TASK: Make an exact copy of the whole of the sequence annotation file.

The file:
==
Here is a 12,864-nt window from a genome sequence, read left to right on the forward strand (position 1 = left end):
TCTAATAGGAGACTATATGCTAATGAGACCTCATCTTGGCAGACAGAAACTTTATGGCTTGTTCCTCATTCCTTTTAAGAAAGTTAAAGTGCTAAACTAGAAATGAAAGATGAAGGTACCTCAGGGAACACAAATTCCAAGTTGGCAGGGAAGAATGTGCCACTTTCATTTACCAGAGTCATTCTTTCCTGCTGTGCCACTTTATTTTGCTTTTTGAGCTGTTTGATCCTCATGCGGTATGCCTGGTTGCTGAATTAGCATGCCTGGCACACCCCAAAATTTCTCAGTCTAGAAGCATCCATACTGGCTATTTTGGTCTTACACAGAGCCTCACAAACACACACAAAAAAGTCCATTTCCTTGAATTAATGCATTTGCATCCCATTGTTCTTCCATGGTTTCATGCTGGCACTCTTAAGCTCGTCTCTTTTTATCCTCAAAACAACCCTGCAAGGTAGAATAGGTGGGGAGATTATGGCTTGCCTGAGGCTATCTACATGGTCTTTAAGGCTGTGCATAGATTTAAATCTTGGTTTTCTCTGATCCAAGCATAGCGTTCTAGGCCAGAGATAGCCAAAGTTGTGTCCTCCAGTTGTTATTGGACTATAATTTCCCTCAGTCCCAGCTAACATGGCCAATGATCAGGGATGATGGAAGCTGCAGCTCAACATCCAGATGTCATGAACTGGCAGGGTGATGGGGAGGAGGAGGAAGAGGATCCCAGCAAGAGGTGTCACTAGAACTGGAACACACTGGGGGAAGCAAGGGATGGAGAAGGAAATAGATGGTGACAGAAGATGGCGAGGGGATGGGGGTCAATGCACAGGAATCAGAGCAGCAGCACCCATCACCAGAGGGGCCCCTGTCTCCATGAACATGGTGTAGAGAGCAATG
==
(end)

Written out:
Here is a 12,864-nt window from a genome sequence, read left to right on the forward strand (position 1 = left end):
TCTAATAGGAGACTATATGCTAATGAGACCTCATCTTGGCAGACAGAAACTTTATGGCTTGTTCCTCATTCCTTTTAAGAAAGTTAAAGTGCTAAACTAGAAATGAAAGATGAAGGTACCTCAGGGAACACAAATTCCAAGTTGGCAGGGAAGAATGTGCCACTTTCATTTACCAGAGTCATTCTTTCCTGCTGTGCCACTTTATTTTGCTTTTTGAGCTGTTTGATCCTCATGCGGTATGCCTGGTTGCTGAATTAGCATGCCTGGCACACCCCAAAATTTCTCAGTCTAGAAGCATCCATACTGGCTATTTTGGTCTTACACAGAGCCTCACAAACACACACAAAAAAGTCCATTTCCTTGAATTAATGCATTTGCATCCCATTGTTCTTCCATGGTTTCATGCTGGCACTCTTAAGCTCGTCTCTTTTTATCCTCAAAACAACCCTGCAAGGTAGAATAGGTGGGGAGATTATGGCTTGCCTGAGGCTATCTACATGGTCTTTAAGGCTGTGCATAGATTTAAATCTTGGTTTTCTCTGATCCAAGCATAGCGTTCTAGGCCAGAGATAGCCAAAGTTGTGTCCTCCAGTTGTTATTGGACTATAATTTCCCTCAGTCCCAGCTAACATGGCCAATGATCAGGGATGATGGAAGCTGCAGCTCAACATCCAGATGTCATGAACTGGCAGGGTGATGGGGAGGAGGAGGAAGAGGATCCCAGCAAGAGGTGTCACTAGAACTGGAACACACTGGGGGAAGCAAGGGATGGAGAAGGAAATAGATGGTGACAGAAGATGGCGAGGGGATGGGGGTCAATGCACAGGAATCAGAGCAGCAGCACCCATCACCAGAGGGGCCCCTGTCTCCATGAACATGGTGTAGAGAGCAATG